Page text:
Highland councillors agree Council Tax rise as part of 2018-19 budget
The Highland Council has agreed a 3% rise in Council Tax as the local authority attempts to meet a budget gap of £15 million for 2018-19.
The overall package of savings includes increasing Council Tax income by £3.448m, increasing income by £3.059m, setting a target of £2.25m to be saved through Redesign and reducing expenditure by £5.1m.
Council leader Margaret Davidson said: “This is a fair budget which protects jobs, education, roads and winter maintenance and communities across the Highlands. We have thankfully not had to cut as deeply as we had originally feared this year, but there has still been a significant challenge in making savings which had the least impact on services.
“I would hope that we can move to multiple year budget setting in the future, however the current one-year budget setting policy by the Scottish Government presents local authorities with very real challenges in being unable to plan effectively over a long term.
“I would like to thank colleagues across the chamber for reaching agreement over many difficult decisions. I also want to thank the Unions for their commitment to the process and to Officers for their hard work in identifying options for savings and the information required for decisions to be made.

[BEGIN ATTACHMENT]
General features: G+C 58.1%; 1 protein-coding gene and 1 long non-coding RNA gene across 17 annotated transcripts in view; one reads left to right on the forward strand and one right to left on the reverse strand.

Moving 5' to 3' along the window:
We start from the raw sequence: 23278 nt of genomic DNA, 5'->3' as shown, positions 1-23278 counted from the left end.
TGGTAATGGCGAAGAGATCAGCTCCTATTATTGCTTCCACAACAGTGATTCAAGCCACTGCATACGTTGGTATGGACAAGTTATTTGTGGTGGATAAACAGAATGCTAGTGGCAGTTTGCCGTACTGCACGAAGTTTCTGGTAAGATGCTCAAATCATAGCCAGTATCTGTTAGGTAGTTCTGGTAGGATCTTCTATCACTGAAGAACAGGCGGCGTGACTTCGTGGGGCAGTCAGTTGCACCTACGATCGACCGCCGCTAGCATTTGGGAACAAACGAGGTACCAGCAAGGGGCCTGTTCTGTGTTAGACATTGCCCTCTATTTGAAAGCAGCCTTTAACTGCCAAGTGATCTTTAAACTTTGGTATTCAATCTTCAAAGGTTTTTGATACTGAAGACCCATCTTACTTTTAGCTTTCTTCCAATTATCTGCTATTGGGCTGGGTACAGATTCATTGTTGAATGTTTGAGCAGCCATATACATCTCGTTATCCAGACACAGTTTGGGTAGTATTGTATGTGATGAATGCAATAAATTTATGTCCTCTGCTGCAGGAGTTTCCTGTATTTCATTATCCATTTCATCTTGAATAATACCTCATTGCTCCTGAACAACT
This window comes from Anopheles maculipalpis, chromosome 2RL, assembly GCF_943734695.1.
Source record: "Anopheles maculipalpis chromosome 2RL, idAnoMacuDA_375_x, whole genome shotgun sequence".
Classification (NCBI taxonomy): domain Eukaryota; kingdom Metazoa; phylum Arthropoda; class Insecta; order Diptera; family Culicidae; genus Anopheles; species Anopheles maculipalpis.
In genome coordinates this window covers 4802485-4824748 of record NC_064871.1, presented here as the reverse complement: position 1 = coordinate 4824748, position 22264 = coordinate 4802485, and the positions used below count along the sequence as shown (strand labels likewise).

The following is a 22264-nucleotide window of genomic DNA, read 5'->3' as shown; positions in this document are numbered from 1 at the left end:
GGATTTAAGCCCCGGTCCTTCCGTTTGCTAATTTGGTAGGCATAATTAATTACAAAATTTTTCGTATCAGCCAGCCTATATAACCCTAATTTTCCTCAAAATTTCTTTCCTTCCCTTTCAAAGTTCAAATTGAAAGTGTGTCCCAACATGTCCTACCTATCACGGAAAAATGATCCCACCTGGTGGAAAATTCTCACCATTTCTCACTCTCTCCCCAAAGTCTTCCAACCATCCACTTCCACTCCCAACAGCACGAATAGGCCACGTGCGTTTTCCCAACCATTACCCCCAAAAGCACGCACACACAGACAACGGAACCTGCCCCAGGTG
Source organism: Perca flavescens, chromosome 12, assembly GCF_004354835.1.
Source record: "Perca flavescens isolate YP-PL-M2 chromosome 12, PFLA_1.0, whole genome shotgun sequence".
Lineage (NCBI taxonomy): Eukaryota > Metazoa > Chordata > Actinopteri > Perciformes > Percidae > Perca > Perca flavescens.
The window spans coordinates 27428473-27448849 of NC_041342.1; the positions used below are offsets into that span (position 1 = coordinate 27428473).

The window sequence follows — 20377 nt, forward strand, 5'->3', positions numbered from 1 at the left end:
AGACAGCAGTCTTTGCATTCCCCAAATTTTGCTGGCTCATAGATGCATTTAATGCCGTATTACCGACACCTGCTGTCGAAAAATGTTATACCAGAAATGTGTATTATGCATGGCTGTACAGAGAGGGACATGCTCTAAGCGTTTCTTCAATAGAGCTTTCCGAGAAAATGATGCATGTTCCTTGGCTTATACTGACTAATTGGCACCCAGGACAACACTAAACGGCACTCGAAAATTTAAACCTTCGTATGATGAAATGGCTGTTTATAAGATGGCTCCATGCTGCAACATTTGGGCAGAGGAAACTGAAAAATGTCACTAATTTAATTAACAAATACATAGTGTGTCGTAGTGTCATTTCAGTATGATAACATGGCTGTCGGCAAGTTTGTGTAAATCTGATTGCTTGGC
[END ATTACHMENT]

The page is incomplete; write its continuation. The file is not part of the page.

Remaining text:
“Reflecting on our budget process, we intend to develop a more inclusive process moving forward. We know that we will continue to face increasing pressures in the coming years with uncertainty over future levels of grant funding. We have worked very successfully across the chamber on redesign work and I would like to see us being able to do the same on agreeing allocation of budgets in future years.”
Budget leader Councillor Alister Mackinnon said: “This budget is a positive response to our current financial circumstances. Over the past few months, we have had to consider a wide range of options to make very significant cuts to services which we didn’t want to do, but thought may be unavoidable and I recognise the negative effect this uncertainty has caused for staff and communities.
“A better settlement at the 11th hour has saved us from having to cut so deeply and we have done our very best to protect frontline services and safeguard jobs.
“Around 50 posts will go, however we are confident that we can manage these through redeployment, vacancy control and longer term workforce planning to avoid any redundancies where possible.
“We will continue to lobby the Scottish Government for multi-year grant settlements to enable long term financial planning for councils.”